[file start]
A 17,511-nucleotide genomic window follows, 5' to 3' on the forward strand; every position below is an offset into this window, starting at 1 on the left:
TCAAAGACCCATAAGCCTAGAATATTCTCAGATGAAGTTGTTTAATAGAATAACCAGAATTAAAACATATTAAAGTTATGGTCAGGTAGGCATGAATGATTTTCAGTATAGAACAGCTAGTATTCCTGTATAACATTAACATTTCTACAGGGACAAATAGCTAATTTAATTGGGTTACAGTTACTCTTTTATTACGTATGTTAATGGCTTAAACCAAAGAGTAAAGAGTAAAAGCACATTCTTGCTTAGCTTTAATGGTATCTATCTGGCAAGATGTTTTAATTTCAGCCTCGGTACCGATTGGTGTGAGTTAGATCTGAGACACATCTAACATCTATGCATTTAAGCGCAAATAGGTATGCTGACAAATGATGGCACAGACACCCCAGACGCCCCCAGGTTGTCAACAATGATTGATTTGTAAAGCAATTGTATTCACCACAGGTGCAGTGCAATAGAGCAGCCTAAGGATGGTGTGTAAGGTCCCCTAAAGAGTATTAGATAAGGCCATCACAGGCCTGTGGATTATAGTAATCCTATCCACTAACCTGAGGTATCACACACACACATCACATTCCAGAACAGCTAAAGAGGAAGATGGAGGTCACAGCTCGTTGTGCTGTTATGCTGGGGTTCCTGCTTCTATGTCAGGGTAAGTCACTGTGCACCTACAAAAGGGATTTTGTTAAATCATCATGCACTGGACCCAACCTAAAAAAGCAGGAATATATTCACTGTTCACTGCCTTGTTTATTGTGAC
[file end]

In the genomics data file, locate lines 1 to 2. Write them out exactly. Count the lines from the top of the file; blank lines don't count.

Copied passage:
A 17,511-nucleotide genomic window follows, 5' to 3' on the forward strand; every position below is an offset into this window, starting at 1 on the left:
TCAAAGACCCATAAGCCTAGAATATTCTCAGATGAAGTTGTTTAATAGAATAACCAGAATTAAAACATATTAAAGTTATGGTCAGGTAGGCATGAATGATTTTCAGTATAGAACAGCTAGTATTCCTGTATAACATTAACATTTCTACAGGGACAAATAGCTAATTTAATTGGGTTACAGTTACTCTTTTATTACGTATGTTAATGGCTTAAACCAAAGAGTAAAGAGTAAAAGCACATTCTTGCTTAGCTTTAATGGTATCTATCTGGCAAGATGTTTTAATTTCAGCCTCGGTACCGATTGGTGTGAGTTAGATCTGAGACACATCTAACATCTATGCATTTAAGCGCAAATAGGTATGCTGACAAATGATGGCACAGACACCCCAGACGCCCCCAGGTTGTCAACAATGATTGATTTGTAAAGCAATTGTATTCACCACAGGTGCAGTGCAATAGAGCAGCCTAAGGATGGTGTGTAAGGTCCCCTAAAGAGTATTAGATAAGGCCATCACAGGCCTGTGGATTATAGTAATCCTATCCACTAACCTGAGGTATCACACACACACATCACATTCCAGAACAGCTAAAGAGGAAGATGGAGGTCACAGCTCGTTGTGCTGTTATGCTGGGGTTCCTGCTTCTATGTCAGGGTAAGTCACTGTGCACCTACAAAAGGGATTTTGTTAAATCATCATGCACTGGACCCAACCTAAAAAAGCAGGAATATATTCACTGTTCACTGCCTTGTTTATTGTGAC